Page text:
Judge sentences Youngstown man for rape of a 4-year-old

YOUNGSTOWN — A man convicted of sexually assaulting a relative when she was 4 years old received his prison sentence Friday.

Mahoning County Common Pleas Court Judge Maureen Sweeney sentenced Todd Perkins, 58, of Youngstown, to 20 years to life in prison. Perkins was convicted Feb. 8 on one count of rape and one count of gross sexual imposition.

Sweeney imposed a term of 15 years to life for the rape count and five years to life for the gross sexual imposition count and ordered that they run consecutively.

Before sentencing, the girl and her mother addressed the court.

“His actions affected me and the way I acted,” the girl said. “The news unsettled me for the ongoing years and still upsets me to this day. The weight of past events made me dread coming to public places, for fear of seeing him or coming to the courthouse and getting questioned about that night.”

Her mother said she felt like she let her daughter down.

“She was 4 years old when she confided in me. As a parent, it is my job to protect her to provide care and safety,” she said. “I sought assistance from those who knew what to do to restore our lives, but this began a chain of events and worries that have continued for the past seven years. I know that what happens today won’t give us the last seven years back but it’s a closure to this chapter and we will continue to grow from this experience.”

Following those statements, prosecuting attorney Kevin Day explained that both the rape conviction and the gross sexual imposition counts mean the jury found Perkins guilty of committing sexual acts with the girl.

“Those are separate and identifiable harms, they constitute separate acts, and in the (Akron Children’s Hospital Child Advocacy Center) interview, the victim detailed that these happened almost every day,” he said. “Consecutive sentences would be appropriate because the harm in this case is so great that concurrent sentences would be disproportionate to that harm.”

Day said Perkins committed “unspeakable crimes.”

“He took an innocent 4-year-old girl and did the worst things imaginable,” he said.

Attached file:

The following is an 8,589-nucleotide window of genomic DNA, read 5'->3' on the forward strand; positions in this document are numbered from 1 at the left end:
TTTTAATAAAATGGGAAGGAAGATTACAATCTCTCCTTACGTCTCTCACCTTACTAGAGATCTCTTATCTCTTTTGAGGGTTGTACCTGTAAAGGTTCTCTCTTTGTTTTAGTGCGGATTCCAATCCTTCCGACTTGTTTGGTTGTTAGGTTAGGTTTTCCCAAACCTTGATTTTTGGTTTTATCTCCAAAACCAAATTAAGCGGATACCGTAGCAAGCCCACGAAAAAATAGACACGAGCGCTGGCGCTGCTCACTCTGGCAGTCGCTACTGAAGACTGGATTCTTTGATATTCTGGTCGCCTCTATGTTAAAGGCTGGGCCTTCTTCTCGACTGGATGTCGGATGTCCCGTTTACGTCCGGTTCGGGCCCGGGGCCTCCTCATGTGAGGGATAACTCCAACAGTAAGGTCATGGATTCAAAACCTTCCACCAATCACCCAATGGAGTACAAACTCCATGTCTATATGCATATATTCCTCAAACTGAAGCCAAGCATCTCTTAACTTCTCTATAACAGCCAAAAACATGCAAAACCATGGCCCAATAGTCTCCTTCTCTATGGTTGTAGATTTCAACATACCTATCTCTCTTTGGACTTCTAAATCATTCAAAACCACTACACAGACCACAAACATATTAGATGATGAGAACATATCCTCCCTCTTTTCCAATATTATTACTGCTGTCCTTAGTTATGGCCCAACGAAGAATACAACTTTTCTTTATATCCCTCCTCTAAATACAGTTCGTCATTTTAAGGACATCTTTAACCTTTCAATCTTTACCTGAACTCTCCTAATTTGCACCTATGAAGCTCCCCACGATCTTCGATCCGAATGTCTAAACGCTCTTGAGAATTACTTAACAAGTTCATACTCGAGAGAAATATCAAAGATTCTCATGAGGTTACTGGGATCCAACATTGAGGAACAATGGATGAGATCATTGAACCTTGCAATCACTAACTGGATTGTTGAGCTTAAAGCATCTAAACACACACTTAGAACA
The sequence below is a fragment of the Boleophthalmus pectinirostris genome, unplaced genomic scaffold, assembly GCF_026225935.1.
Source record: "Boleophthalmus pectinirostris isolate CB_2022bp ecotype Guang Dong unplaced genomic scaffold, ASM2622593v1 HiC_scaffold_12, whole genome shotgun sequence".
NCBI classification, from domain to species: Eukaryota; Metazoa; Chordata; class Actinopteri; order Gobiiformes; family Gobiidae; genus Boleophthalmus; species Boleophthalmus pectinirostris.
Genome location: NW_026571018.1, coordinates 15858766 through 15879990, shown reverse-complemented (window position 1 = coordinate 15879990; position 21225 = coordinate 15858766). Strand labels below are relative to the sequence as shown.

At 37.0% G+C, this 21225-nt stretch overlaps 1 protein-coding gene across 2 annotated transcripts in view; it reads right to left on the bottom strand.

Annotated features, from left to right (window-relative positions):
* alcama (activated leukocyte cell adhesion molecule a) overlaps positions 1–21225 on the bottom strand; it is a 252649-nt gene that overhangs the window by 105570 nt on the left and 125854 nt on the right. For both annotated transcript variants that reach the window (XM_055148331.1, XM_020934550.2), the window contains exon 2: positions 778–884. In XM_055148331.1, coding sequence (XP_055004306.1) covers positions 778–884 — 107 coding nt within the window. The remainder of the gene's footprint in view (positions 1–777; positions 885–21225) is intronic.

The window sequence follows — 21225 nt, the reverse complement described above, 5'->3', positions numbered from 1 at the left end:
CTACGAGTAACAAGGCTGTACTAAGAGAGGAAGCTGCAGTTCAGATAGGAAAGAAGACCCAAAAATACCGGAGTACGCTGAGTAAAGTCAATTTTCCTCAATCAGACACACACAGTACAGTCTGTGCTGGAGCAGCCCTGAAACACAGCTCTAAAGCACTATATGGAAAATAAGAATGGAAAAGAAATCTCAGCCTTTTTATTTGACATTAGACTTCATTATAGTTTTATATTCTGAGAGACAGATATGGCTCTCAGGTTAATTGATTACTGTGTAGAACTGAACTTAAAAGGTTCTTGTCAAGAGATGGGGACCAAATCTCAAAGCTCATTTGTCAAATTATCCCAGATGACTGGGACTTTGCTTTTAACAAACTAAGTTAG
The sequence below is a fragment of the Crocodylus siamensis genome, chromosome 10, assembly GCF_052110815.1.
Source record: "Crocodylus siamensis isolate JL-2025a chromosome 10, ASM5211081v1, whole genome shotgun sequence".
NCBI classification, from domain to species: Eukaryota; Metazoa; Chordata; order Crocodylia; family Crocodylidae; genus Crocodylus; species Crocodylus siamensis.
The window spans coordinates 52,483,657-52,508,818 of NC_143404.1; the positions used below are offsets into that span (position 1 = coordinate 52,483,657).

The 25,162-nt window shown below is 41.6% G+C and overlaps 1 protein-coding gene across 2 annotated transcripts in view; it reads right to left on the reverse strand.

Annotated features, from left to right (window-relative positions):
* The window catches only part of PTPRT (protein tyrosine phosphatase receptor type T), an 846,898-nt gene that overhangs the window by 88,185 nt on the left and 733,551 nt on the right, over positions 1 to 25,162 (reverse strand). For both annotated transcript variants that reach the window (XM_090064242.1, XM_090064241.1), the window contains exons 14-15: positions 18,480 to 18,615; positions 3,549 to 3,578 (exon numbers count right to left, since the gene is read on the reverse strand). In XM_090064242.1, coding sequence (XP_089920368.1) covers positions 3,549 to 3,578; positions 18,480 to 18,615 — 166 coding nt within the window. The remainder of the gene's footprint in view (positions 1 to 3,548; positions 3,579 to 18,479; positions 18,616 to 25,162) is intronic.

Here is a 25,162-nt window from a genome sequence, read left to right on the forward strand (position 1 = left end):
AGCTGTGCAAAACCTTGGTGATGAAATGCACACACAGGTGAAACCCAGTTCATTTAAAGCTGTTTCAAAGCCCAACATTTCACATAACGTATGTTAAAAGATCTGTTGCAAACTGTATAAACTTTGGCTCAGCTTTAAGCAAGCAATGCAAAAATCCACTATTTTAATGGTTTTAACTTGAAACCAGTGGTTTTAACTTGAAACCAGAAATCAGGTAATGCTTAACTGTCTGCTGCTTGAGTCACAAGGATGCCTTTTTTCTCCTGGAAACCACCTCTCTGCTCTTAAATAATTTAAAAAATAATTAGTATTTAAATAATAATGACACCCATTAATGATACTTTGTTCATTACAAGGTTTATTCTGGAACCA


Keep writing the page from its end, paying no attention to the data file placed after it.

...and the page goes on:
Defense attorney John Juhasz argued on behalf of his client that consecutive sentences were unnecessary given Perkins’ age, criminal record and likely risk to the community.

“You know the State of Ohio requires the court to impose a sentence that would protect the public and punish the offender but when doing so not unnecessarily use government resources,” he said. “And so because there’s a life sentence, consecutive sentences aren’t necessary, because certainly a sentence of 15 years would make him an old man before he had a shot at eligibility (for parole).”

Should Perkins ever be released, he will have to register as a Tier 3 sex offender, meaning he must check in with law enforcement every 90 days for life, and law enforcement in any community where he may relocate will be notified of his presence.

Mahoning County Prosecutor Gina DeGenova approved of the sentence.

“I am extremely pleased by the consecutive sentences Judge Sweeney issued here today,” she said. “This defendant committed the most unspeakable acts against a child, and I only hope that the justice handed down here today gives her a sense of comfort as she grows up and begins to heal.”

Perkins did not address the court before his sentencing, and Juhasz told Sweeney that is because Perkins intends to appeal the conviction and sentence.

Jennifer Bonish, chief of the Prosecutor Office’s Special Victims Unit, said she believes he is unlikely to succeed, given the history of his case and pending charges against him. Perkins still faces rape and gross sexual imposition charges for allegations brought by another young female relative.

Perkins pleaded guilty to two child rapes in May of 2021 and was sentenced to 15 years to life in prison, but successfully appealed. Perkins’ attorneys argued that Sweeney should have agreed to separate the cases involving the two children because a jury hearing testimony about both alleged victims “would infer (Perkins’) guilt from one case to the other,” according to the ruling.

On appeal, Perkins said he only pleaded guilty because Sweeney refused to separate the cases, and maintained that he did not commit any of the offenses. The 7th District Court of Appeals ruled in August 2022 in Perkins’ favor.

Have an interesting story? Contact Dan Pompili at dpompili@vindy.com


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